Depending on your background, home buying can be an exciting time or an overwhelming time. It is exciting to see how quickly homes are disappearing from the market in a matter of three or four weeks. This frenzied market can also scare you because you may not know how to enter it. Such a market encourages impulsive buying of homes, especially for the inexperienced (first time) home buyer. A first-time home buyer can easily make mistakes that will hurt future financial goals and can keep one paying on a home well into retirement. Following are tips on getting a home loan for a first-time buyer.
Determine Your Price Range
The mindset for buying a home is like the mindset necessary for buying a car. Determine how much house your budget will allow before getting emotionally attached to a potential new home. Remember, you still need to have a workable budget for all other items besides your new home. An excellent rule of thumb is 25 percent of your take-home pay can go towards a mortgage. Do not forget to add homeowners insurance and property taxes because these will be a part of your monthly payment. Property taxes and homeowner’s insurance prices vary, so check with your real estate agent and insurance company for estimates to calculate how much house you can afford.
Attend Open Houses and Think Long-Term
Whether you have decided on a target neighborhood, go to some open houses. Going to these open houses helps you to learn about home options and the geographical area. Keep in mind that a purchase at the bottom of your price range but in a good neighborhood will allow your home to build more value. For example, if you buy a house that does not have the same amenities others in your neighborhood have. You always have the possibility of upgrading to those amenities to add value to your home.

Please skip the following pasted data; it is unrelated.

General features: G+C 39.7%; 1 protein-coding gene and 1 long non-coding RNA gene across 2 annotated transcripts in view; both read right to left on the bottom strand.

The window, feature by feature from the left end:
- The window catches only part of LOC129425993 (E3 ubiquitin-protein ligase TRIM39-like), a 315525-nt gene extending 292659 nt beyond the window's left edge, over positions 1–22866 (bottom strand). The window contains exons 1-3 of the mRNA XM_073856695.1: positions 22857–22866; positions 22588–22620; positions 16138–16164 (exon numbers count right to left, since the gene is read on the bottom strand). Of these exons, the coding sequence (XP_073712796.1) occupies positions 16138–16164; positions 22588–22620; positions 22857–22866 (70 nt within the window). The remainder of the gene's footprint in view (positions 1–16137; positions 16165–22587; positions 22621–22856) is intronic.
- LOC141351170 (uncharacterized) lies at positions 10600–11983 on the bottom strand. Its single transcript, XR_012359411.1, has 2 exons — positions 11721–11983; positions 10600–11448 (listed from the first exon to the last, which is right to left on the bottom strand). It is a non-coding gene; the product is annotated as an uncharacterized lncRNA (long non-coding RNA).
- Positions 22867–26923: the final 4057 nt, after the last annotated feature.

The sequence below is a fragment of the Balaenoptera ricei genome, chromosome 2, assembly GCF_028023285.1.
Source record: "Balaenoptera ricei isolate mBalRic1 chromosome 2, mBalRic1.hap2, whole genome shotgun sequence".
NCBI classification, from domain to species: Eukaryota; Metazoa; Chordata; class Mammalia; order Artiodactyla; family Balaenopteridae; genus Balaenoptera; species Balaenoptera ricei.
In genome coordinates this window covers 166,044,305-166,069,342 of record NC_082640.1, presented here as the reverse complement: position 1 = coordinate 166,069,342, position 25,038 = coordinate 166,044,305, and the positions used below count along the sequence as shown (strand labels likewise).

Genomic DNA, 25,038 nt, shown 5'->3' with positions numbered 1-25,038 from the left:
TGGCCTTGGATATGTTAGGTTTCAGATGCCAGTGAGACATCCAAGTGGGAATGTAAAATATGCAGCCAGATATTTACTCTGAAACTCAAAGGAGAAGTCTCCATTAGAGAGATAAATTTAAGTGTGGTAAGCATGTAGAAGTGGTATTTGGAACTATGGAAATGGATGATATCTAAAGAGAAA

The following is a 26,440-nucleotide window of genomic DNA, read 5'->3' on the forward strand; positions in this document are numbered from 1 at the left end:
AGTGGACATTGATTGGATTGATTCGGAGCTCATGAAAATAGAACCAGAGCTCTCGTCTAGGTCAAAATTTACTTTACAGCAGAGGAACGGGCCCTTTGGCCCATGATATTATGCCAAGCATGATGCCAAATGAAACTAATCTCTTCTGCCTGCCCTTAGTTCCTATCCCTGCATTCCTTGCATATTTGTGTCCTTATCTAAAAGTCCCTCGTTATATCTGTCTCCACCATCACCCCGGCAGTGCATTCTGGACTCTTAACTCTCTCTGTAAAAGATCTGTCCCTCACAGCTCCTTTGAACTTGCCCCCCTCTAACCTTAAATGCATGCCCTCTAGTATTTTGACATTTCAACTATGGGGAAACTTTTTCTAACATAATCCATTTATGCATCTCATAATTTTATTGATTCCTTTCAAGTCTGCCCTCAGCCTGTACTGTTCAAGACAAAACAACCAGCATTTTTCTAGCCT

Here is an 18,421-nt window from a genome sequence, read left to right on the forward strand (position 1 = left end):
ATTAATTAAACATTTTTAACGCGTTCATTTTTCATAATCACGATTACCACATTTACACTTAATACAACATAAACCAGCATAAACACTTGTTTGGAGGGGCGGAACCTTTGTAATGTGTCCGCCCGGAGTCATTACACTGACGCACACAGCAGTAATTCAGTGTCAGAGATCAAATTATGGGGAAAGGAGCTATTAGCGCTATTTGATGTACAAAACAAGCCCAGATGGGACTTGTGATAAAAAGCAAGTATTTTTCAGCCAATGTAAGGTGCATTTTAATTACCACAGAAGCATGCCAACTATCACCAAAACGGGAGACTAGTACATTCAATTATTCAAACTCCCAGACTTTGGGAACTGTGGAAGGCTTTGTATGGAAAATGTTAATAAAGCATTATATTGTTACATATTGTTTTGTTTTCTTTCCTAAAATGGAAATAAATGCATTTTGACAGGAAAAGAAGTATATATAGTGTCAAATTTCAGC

Research Neighborhoods for the Best Fit
You should not make a home-buying decision based solely on the property. Statistically, people buying a home will compromise on size and the home’s condition before looking at the neighborhood and distance from school. A good source of neighborhood information would be your real estate agent. He/she can give timely, helpful information about schools, traffic conditions, and noise levels. You only want to choose a neighborhood where your family will enjoy it’s new home.
Pay off your debt
If you are just paying monthly rent where you are living, you may think you can afford a home where the payments are the same. However, owning a home is much more expensive because of the maintenance and upkeep costs. Before you buy a home, be debt free. You should also have an emergency fund of up to six months worth of expenses amassed. This fund will be useful when paying cash for unexpected big expenses, that will probably be unexpected. This reserve cash fund will help you eliminate worry and stress because these big sudden bills will not be a factor.
Save for Your down Payment
Most people, for whatever reason, cannot pay cash for a home up front. However, it is helpful to pay 20 percent of the homes price up front. $30,000 is easier to come up with when you buy a home rather than $150,000. If you pay 20 percent or more of the purchase price down, you will not have to pay for PMI (Private Mortgage Insurance). Private Mortgage Insurance protects the lender in the event you default on your payments. PMI runs about 1 percent of the total loan. 20 percent of the purchase price is still out of reach for many, but there are some first-time buyer programs that can help such as FHA loans and VA loans. These choices offer options anywhere from zero down payment to 3.5 percent of the home price as a down payment.